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The Department of Chemistry emphasizes laboratory experience in a curriculum designed to build a fundamental understanding of chemistry. With a firm foundation in both the concepts and applications of chemical science, students prepare for graduate study and varied careers, including positions as agriculturalists, consumer safety officers, pharmacologists, and technical writers.
Collier Hall of Science offers excellent facilities and equipment. The chemistry department currently maintains laser fluorescence, FTIR, and UV-VIS spectrophotometers, GC-MS and FTNMR spectrometers, an HPLC system with a photo diode array detector, electroanalytical instrumentation, and gas chromatographs, as well as on-line chemical literature search capabilities through the STN System. In addition, chemistry students and faculty have access to X-ray diffraction and Mössbauer equipment maintained by the Physics Department, as well as low- temperature laboratory, electrophoresis, and cell culture facilities maintained by the Biology Department.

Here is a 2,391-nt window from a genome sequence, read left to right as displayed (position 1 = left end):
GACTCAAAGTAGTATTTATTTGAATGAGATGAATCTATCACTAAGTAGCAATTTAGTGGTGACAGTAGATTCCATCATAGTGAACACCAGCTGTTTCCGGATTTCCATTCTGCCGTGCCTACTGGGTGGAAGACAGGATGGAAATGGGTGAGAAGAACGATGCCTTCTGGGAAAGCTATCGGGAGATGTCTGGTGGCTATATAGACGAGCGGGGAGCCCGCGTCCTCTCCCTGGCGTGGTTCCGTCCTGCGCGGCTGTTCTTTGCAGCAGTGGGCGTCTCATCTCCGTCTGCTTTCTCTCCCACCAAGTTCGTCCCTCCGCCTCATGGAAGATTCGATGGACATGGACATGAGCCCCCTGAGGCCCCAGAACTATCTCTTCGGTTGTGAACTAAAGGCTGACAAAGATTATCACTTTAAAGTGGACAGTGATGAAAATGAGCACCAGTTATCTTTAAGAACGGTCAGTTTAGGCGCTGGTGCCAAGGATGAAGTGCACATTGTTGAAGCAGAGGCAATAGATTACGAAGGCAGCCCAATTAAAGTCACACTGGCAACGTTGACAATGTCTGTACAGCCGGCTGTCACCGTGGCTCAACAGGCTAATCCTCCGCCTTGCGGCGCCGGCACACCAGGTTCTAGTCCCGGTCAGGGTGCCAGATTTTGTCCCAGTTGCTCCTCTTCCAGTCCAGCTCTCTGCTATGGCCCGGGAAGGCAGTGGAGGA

National Science Foundation Instructional Laboratory Instrumentation (NSF-ILI) grants have provided funds for the department’s differential scanning calorimeter, laser fluorescence equipment, GC-MS, and a unique electronic instrumentation network that facilitates the use of science division instruments in teaching and research laboratories across the science division. The Moravian College Scientific Instrumentation Network (MoCoSIN) links all division instrumentation with Sun, Macintosh, and PC workstations and file servers to allow efficient off-line analysis of all instrumental data. MoCoSIN has allowed all science departments to expand their use of top-line instruments in introductory and intermediate-level courses as well as in undergraduate research projects.
Students may participate in original research with faculty through the Honors program, independent study course work, or summer research projects funded by external grants. Students have also been involved in field study projects at AT&T and Baker Instruments laboratories. Cross-registration with LVAIC institutions enables students to take courses in polymer chemistry, engineering, and other specialties. Cooperative bachelor’s degree programs are available with Washington University (St. Louis) leading to degrees in chemical or biochemical engineering. The department also sponsors an American Chemical Society Student Affiliate Chapter.